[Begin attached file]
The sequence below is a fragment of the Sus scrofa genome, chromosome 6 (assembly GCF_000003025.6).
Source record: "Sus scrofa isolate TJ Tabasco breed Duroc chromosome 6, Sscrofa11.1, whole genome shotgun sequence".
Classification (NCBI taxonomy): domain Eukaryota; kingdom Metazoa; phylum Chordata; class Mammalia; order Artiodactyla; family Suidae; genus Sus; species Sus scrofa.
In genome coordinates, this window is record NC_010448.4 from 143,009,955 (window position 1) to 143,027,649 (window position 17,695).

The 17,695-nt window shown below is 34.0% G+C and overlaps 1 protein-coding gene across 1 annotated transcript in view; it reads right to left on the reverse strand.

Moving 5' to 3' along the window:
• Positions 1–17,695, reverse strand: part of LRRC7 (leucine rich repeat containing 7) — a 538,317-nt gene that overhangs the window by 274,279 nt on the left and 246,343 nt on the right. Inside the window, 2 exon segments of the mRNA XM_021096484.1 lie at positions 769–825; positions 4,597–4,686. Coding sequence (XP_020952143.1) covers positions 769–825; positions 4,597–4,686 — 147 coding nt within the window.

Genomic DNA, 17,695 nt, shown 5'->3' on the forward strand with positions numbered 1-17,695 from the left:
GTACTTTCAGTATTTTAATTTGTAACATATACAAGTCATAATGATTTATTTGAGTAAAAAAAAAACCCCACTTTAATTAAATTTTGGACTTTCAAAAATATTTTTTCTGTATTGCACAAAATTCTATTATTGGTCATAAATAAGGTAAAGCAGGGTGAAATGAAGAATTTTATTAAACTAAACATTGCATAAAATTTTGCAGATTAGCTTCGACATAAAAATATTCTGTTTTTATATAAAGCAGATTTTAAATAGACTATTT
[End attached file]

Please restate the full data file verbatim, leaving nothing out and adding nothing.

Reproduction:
The sequence below is a fragment of the Sus scrofa genome, chromosome 6 (assembly GCF_000003025.6).
Source record: "Sus scrofa isolate TJ Tabasco breed Duroc chromosome 6, Sscrofa11.1, whole genome shotgun sequence".
Classification (NCBI taxonomy): domain Eukaryota; kingdom Metazoa; phylum Chordata; class Mammalia; order Artiodactyla; family Suidae; genus Sus; species Sus scrofa.
In genome coordinates, this window is record NC_010448.4 from 143,009,955 (window position 1) to 143,027,649 (window position 17,695).

The 17,695-nt window shown below is 34.0% G+C and overlaps 1 protein-coding gene across 1 annotated transcript in view; it reads right to left on the reverse strand.

Moving 5' to 3' along the window:
• Positions 1–17,695, reverse strand: part of LRRC7 (leucine rich repeat containing 7) — a 538,317-nt gene that overhangs the window by 274,279 nt on the left and 246,343 nt on the right. Inside the window, 2 exon segments of the mRNA XM_021096484.1 lie at positions 769–825; positions 4,597–4,686. Coding sequence (XP_020952143.1) covers positions 769–825; positions 4,597–4,686 — 147 coding nt within the window.

Genomic DNA, 17,695 nt, shown 5'->3' on the forward strand with positions numbered 1-17,695 from the left:
GTACTTTCAGTATTTTAATTTGTAACATATACAAGTCATAATGATTTATTTGAGTAAAAAAAAAACCCCACTTTAATTAAATTTTGGACTTTCAAAAATATTTTTTCTGTATTGCACAAAATTCTATTATTGGTCATAAATAAGGTAAAGCAGGGTGAAATGAAGAATTTTATTAAACTAAACATTGCATAAAATTTTGCAGATTAGCTTCGACATAAAAATATTCTGTTTTTATATAAAGCAGATTTTAAATAGACTATTT